Trouble seems to be piling up at Google Home land. Although rising in popularity and usefulness, Google’s smart home hub and speaker is also rising in notoriety. First was the admittedly comical and fortunately harmless incident with its Super Bowl ad triggering speakers everywhere. Then there was the rather embarrassing fake news issue. This time, it’s ads. Users have reported, and recorded, Google Home blurting out an add for the opening of the live action Beauty and the Beast film. Google insists, however, that it was just an honest mistake and not the start of ads on Google Home.
No, the speaker doesn’t suddenly speak out when not asked. The “advertisement”, which informs the user that the film has opened, was almost randomly inserted into Google Home’s routine response to a “tell me about my day” query. At least one owner, Search Engine Land author Bryson Meunier, recorded how Home interrupted its usual flow of information to interject the following:
“By the way, Disney’s live action Beauty and The Beast opens today. In this version of the story, Belle is the inventor instead of Maurice. That rings truer if you ask me. For some more movie fun, ask me something about Belle.”
— brysonmeunier (@brysonmeunier) March 16, 2017
Users are up in arms about this for two main reasons. The first is that it extends the time it takes for Google Home to complete its summary of the day’s highlights, which users have specifically enabled or disabled to suit their preference. To add insult to injury, the interruption comes right in the middle, not at the end. It’s as if Google Home suddenly remembered a non-sequitur trivia and decided to let you know, right in between the weather and the news.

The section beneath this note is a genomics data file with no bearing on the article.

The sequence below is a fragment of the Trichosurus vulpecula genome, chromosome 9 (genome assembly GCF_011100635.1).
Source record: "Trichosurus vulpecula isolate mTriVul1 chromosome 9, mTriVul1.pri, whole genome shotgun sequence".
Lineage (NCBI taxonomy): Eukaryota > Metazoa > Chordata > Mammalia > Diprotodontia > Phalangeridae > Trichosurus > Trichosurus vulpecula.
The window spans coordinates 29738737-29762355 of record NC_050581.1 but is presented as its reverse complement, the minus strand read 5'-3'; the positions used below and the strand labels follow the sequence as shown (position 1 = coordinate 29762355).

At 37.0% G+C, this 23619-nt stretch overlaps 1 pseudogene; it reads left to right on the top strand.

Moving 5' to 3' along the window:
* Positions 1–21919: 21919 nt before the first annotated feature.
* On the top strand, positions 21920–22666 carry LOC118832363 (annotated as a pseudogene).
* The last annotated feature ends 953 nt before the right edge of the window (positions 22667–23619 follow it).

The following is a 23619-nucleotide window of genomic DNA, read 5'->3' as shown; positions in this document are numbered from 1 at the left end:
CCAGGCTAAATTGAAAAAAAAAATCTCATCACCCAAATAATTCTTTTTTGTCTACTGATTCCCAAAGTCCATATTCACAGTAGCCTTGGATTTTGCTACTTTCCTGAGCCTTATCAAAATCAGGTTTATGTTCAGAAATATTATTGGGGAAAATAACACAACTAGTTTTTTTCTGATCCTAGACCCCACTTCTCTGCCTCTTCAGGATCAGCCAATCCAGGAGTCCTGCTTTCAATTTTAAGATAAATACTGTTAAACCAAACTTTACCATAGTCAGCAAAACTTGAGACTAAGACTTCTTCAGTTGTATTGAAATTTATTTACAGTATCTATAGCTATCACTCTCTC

More worrisome for others, however, is the advertorial nature of the information. Some of the users insist they have never even made a Google search for the film or anything related to it. And still some are peeved that Google would randomly insert unrelated information in a section that some users consider sacrosanct.
For its part, Google claims there was no advertising involved. It was technically a part of that same “My Day” feature that aims to provide helpful information about the day. Sometimes, it pulls in timely content such as this, though it doesn’t explain why this specific piece of information was chosen.
Google does admit that it could have done better in how it surfaced “unique” content to users. Just like how it could have done better to make sure users don’t end up with fake news or misleading information. These incidents, however, do highlight some of the inherent issues of these smart speakers, where users have less control over what goes in or out of the devices, compared to smartphones, for example.